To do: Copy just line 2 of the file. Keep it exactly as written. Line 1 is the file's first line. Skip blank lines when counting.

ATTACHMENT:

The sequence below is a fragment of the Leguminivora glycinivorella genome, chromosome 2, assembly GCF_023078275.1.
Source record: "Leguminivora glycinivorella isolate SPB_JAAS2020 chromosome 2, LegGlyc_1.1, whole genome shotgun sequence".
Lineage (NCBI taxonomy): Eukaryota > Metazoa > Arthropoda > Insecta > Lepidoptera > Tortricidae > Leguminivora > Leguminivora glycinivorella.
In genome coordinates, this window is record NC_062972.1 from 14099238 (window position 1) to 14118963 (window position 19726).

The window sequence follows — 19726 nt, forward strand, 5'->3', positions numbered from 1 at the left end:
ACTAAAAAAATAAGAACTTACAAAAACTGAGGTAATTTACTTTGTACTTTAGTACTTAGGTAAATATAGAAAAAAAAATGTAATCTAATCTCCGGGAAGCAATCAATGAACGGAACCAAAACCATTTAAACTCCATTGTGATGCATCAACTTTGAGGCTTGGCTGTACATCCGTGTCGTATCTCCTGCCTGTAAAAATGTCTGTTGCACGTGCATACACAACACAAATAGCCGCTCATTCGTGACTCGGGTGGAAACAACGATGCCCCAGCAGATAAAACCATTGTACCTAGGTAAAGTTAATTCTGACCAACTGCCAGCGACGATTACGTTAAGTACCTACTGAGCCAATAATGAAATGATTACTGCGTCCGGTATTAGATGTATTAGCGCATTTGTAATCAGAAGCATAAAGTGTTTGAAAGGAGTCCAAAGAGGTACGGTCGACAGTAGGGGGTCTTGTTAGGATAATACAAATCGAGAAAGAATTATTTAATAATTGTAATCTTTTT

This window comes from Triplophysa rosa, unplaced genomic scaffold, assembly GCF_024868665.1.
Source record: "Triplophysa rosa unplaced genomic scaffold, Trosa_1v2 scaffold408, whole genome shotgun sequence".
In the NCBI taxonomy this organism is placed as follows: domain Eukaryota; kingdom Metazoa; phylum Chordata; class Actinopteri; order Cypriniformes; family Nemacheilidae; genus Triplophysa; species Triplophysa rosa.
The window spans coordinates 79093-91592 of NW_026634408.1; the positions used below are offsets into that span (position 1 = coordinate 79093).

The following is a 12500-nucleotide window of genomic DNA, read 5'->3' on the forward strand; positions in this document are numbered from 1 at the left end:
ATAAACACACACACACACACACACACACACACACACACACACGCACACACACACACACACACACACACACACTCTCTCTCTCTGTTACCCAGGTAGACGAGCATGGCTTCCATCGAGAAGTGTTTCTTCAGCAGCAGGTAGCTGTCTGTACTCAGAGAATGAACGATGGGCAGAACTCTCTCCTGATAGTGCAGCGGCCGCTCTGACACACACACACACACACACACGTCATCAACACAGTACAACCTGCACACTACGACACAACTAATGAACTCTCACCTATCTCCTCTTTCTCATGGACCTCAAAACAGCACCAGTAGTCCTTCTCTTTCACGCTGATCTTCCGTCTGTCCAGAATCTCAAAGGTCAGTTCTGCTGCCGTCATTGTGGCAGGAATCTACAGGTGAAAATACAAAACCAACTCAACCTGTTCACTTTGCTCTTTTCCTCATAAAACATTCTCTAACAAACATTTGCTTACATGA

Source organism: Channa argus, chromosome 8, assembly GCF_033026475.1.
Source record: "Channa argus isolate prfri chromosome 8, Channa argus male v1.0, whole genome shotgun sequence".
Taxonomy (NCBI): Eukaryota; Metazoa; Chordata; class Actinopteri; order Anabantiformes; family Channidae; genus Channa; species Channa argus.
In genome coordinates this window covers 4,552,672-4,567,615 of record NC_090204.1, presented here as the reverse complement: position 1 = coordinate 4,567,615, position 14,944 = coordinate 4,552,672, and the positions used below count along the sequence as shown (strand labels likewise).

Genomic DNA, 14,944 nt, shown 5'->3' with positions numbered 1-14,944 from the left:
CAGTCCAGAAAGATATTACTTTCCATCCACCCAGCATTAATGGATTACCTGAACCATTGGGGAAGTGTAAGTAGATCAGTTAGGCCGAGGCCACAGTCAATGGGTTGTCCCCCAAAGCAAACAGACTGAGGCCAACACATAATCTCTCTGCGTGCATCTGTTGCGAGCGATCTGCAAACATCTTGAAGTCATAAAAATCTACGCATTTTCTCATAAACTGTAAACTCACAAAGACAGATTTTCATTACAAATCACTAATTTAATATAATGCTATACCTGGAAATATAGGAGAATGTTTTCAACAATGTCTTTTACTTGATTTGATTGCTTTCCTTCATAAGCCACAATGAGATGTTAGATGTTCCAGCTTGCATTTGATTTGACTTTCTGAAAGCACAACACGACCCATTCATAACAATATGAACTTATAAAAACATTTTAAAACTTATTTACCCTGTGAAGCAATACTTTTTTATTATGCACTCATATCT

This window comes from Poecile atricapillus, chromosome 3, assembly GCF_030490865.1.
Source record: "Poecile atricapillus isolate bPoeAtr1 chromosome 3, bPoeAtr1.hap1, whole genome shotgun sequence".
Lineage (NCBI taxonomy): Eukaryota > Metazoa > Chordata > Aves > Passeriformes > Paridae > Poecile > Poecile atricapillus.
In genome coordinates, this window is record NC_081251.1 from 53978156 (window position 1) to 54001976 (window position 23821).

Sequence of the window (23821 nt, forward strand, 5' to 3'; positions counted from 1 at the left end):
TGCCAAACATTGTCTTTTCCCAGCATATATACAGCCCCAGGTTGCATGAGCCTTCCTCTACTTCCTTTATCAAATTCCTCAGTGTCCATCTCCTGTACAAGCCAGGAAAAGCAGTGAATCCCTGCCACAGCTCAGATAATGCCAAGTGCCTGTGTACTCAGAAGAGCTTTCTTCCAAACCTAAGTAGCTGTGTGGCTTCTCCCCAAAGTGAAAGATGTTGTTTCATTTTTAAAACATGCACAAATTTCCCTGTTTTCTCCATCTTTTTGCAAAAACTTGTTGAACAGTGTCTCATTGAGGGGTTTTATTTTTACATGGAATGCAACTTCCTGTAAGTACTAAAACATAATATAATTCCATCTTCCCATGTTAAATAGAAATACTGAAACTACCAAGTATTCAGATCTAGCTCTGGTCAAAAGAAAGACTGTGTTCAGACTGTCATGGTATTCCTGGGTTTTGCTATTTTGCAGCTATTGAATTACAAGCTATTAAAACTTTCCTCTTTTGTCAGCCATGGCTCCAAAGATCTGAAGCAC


Source record: "Leguminivora glycinivorella isolate SPB_JAAS2020 chromosome 2, LegGlyc_1.1, whole genome shotgun sequence".